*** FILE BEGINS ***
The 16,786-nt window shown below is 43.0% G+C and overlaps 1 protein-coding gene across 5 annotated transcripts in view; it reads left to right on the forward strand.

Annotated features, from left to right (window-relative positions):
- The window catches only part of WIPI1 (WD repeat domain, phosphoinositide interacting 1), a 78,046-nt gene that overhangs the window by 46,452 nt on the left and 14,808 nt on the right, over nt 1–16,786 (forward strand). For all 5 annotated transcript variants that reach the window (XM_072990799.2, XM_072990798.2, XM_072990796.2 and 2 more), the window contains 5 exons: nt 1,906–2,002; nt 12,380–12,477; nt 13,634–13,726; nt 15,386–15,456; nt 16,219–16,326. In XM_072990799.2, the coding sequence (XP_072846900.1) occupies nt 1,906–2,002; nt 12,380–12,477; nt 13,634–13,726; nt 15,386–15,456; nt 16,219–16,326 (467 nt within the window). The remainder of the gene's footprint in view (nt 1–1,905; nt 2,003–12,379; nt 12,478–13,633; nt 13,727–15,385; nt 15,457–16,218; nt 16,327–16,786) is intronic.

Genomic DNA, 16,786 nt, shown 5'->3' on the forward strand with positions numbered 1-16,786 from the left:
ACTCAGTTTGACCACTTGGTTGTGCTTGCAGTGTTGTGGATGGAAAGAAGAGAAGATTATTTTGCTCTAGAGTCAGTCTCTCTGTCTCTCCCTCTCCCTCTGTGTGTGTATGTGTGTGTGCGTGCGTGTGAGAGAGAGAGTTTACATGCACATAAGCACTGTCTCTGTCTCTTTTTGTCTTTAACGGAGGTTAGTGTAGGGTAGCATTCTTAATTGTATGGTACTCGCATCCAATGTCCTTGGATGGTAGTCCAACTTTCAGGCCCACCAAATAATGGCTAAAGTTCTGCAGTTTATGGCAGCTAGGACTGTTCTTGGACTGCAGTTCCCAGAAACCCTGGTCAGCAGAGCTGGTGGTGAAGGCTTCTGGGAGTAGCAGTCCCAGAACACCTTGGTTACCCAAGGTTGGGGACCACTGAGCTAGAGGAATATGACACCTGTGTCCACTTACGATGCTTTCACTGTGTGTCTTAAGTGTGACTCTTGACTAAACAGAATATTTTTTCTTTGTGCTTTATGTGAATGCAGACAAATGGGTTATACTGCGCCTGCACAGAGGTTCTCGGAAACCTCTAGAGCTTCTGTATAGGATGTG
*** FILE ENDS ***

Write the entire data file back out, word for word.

The 16,786-nt window shown below is 43.0% G+C and overlaps 1 protein-coding gene across 5 annotated transcripts in view; it reads left to right on the forward strand.

Annotated features, from left to right (window-relative positions):
- The window catches only part of WIPI1 (WD repeat domain, phosphoinositide interacting 1), a 78,046-nt gene that overhangs the window by 46,452 nt on the left and 14,808 nt on the right, over nt 1–16,786 (forward strand). For all 5 annotated transcript variants that reach the window (XM_072990799.2, XM_072990798.2, XM_072990796.2 and 2 more), the window contains 5 exons: nt 1,906–2,002; nt 12,380–12,477; nt 13,634–13,726; nt 15,386–15,456; nt 16,219–16,326. In XM_072990799.2, the coding sequence (XP_072846900.1) occupies nt 1,906–2,002; nt 12,380–12,477; nt 13,634–13,726; nt 15,386–15,456; nt 16,219–16,326 (467 nt within the window). The remainder of the gene's footprint in view (nt 1–1,905; nt 2,003–12,379; nt 12,478–13,633; nt 13,727–15,385; nt 15,457–16,218; nt 16,327–16,786) is intronic.

Genomic DNA, 16,786 nt, shown 5'->3' on the forward strand with positions numbered 1-16,786 from the left:
ACTCAGTTTGACCACTTGGTTGTGCTTGCAGTGTTGTGGATGGAAAGAAGAGAAGATTATTTTGCTCTAGAGTCAGTCTCTCTGTCTCTCCCTCTCCCTCTGTGTGTGTATGTGTGTGTGCGTGCGTGTGAGAGAGAGAGTTTACATGCACATAAGCACTGTCTCTGTCTCTTTTTGTCTTTAACGGAGGTTAGTGTAGGGTAGCATTCTTAATTGTATGGTACTCGCATCCAATGTCCTTGGATGGTAGTCCAACTTTCAGGCCCACCAAATAATGGCTAAAGTTCTGCAGTTTATGGCAGCTAGGACTGTTCTTGGACTGCAGTTCCCAGAAACCCTGGTCAGCAGAGCTGGTGGTGAAGGCTTCTGGGAGTAGCAGTCCCAGAACACCTTGGTTACCCAAGGTTGGGGACCACTGAGCTAGAGGAATATGACACCTGTGTCCACTTACGATGCTTTCACTGTGTGTCTTAAGTGTGACTCTTGACTAAACAGAATATTTTTTCTTTGTGCTTTATGTGAATGCAGACAAATGGGTTATACTGCGCCTGCACAGAGGTTCTCGGAAACCTCTAGAGCTTCTGTATAGGATGTG